Last week’s housing related news was minimal, but a Federal Reserve survey of senior loan officers revealed that although credit standards for commercial and industrial loans as well as credit cards are easing, current mortgage credit standards are more stringent than in 2005. This could be a contributing factor to slowing housing market gains while other sectors of the economy are recovering at a faster pace.
Qualified Mortgage Rules Impact Non-Conforming Mortgages
The Senior Loan Officers survey also noted that qualified mortgage rules have slowed approval of prime jumbo mortgages and non-traditional home loans. This suggests that applicants falling outside of stringent qualified mortgage rules can expect challenges when buying or refinancing their homes.
In other housing news, Freddie Mac’s Primary Mortgage Market Survey reported that last week’s mortgage rates were mixed. Mortgage rates for a 30-year fixed rate mortgage averaged 4.14 percent with discount points of 0.70 percent against last week’s reading of 4.12 percent with discount points of 0.60 percent. 15-year mortgage rates averaged 3.27 percent with discount points of 0.60 percent. This was an increase of four basis points, although discount points fell from 0.70 percent to 0.60 percent. The average rate for a 5/1 adjustable rate mortgage was 2.98 percent, a drop of two basis points, with discount points unchanged at 0.50 percent.
Fewer Jobless Claims, Service-Related Business Growth Exceeds Expectations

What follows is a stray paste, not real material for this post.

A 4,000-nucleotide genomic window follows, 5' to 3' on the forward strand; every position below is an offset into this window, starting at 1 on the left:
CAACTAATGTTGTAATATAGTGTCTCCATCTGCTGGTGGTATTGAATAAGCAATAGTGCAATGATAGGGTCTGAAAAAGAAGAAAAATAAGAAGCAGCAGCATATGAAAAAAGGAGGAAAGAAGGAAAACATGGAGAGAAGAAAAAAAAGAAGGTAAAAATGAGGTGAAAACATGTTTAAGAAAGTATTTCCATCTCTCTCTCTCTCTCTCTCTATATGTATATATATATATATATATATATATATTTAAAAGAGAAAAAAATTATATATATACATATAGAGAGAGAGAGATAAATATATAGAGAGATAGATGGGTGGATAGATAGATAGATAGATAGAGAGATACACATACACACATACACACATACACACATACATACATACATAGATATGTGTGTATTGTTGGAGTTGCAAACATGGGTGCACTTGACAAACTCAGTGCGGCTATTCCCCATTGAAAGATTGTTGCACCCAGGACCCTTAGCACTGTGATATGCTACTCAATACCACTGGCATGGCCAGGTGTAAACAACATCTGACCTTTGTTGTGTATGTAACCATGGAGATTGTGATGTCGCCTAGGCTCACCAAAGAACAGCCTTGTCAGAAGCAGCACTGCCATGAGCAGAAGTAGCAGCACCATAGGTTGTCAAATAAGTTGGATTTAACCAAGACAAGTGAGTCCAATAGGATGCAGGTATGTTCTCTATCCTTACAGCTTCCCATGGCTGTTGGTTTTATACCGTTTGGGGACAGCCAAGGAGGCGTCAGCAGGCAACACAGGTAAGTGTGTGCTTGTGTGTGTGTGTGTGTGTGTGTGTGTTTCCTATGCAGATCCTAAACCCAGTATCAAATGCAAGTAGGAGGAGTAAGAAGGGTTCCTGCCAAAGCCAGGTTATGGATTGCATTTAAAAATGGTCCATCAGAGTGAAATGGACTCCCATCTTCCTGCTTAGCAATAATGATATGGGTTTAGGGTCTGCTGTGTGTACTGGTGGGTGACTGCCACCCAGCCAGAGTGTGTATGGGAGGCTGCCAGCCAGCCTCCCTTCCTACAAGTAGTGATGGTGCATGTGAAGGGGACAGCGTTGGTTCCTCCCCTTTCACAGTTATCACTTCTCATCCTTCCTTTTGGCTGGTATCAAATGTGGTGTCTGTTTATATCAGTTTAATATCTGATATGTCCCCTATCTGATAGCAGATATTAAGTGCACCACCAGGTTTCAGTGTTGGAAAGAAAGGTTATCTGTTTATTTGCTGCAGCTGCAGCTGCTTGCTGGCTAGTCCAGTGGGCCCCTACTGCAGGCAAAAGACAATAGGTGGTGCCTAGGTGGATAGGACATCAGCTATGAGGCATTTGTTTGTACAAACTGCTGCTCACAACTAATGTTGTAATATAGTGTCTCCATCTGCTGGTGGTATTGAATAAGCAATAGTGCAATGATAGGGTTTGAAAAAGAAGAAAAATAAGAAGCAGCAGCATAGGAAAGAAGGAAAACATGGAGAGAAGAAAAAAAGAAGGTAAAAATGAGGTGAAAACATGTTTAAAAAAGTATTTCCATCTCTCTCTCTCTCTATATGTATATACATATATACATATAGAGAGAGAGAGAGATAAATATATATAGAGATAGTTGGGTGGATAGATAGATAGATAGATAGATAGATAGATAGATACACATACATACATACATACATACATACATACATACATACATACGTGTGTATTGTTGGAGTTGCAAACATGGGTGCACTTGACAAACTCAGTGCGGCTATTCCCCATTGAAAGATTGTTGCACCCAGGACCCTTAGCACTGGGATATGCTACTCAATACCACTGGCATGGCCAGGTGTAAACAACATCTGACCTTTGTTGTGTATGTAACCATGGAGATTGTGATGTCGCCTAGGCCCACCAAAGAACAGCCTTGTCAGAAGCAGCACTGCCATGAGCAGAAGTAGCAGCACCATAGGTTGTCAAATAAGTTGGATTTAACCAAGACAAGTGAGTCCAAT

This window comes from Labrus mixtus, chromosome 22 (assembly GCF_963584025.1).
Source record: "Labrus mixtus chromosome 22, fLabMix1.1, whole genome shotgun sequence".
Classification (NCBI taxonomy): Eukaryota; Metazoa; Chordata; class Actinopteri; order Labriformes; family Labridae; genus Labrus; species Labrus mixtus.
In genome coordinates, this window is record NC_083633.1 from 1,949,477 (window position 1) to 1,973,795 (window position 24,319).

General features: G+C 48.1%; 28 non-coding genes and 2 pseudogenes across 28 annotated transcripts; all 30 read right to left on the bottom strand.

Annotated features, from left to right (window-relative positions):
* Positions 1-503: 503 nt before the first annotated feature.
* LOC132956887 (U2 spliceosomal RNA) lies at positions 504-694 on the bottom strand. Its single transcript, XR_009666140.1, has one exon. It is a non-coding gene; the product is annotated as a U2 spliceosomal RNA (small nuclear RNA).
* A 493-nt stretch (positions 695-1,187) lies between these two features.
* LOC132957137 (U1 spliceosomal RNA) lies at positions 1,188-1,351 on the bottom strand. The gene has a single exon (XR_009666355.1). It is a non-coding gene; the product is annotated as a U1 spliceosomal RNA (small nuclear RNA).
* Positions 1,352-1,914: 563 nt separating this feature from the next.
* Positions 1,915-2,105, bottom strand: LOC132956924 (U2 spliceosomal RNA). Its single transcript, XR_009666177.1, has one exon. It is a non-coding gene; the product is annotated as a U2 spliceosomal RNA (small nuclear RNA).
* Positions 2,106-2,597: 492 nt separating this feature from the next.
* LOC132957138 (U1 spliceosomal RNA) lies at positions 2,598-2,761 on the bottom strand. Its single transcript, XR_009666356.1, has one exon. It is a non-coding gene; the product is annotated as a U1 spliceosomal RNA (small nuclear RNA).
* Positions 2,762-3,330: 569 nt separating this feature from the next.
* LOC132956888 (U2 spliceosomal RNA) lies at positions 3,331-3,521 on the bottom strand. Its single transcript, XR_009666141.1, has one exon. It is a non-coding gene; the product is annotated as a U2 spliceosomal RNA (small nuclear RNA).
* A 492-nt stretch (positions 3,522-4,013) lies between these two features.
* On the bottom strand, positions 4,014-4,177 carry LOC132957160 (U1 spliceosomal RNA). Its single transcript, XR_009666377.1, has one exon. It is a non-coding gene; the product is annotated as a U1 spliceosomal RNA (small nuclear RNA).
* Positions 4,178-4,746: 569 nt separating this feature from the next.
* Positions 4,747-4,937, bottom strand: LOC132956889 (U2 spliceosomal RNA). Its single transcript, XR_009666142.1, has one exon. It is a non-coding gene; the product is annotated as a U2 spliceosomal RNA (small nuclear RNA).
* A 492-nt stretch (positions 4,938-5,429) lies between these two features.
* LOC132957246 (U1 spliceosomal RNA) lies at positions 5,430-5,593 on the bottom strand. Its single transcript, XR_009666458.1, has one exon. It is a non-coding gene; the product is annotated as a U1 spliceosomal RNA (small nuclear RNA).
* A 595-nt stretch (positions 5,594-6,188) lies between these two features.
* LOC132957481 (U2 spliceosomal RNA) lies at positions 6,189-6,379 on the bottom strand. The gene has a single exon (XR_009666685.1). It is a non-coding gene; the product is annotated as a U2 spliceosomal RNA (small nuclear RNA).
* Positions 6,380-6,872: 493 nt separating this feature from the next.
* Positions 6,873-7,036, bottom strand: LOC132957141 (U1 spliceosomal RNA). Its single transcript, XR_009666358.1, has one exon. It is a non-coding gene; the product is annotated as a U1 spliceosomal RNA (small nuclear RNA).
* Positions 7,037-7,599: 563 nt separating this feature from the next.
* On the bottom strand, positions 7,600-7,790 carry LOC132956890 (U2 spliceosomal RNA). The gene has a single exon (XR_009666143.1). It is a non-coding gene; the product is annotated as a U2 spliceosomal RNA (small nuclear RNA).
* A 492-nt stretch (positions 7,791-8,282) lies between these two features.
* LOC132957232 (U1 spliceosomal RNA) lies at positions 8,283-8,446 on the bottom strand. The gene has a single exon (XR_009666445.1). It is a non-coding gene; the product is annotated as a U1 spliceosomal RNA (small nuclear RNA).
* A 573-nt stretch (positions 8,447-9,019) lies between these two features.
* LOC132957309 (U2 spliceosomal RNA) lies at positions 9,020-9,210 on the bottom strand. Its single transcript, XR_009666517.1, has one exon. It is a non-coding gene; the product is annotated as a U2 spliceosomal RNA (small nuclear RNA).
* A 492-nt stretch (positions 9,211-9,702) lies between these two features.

The weekly Jobless Claims report brought a lower than expected reading of 289,000 new claims as compared to predictions of 305,000 new jobless claims. In other economic news, the Institute for Service Management (ISM) reported that its non-manufacturing index rose from June’s reading of 56.00 percent to 58.70 percent in July. Analysts had forecasted July’s reading at 56.50 percent. July’s reading represented the highest growth rate for service-related businesses since 2005.
According to the Department of Commerce, June factory orders rose by 1.10 percent over May’s reading of -0.60 percent against an expected reading of 0.60 percent. As business expands and factory orders increase, it’s likely that jobs and hiring will also grow. Steady employment is a compelling factor for most home buyers and positive reports in labor and industrial sectors could boost housing markets as more buyers increase demand for homes.
Next week’s economic reports include retail sales, retail sales excluding automotive, industrial production and the weekly reports on mortgage rates and new jobless claims. While there isn’t much housing news expected next week, readings in other economic sectors can suggest potential trends in housing marketsShare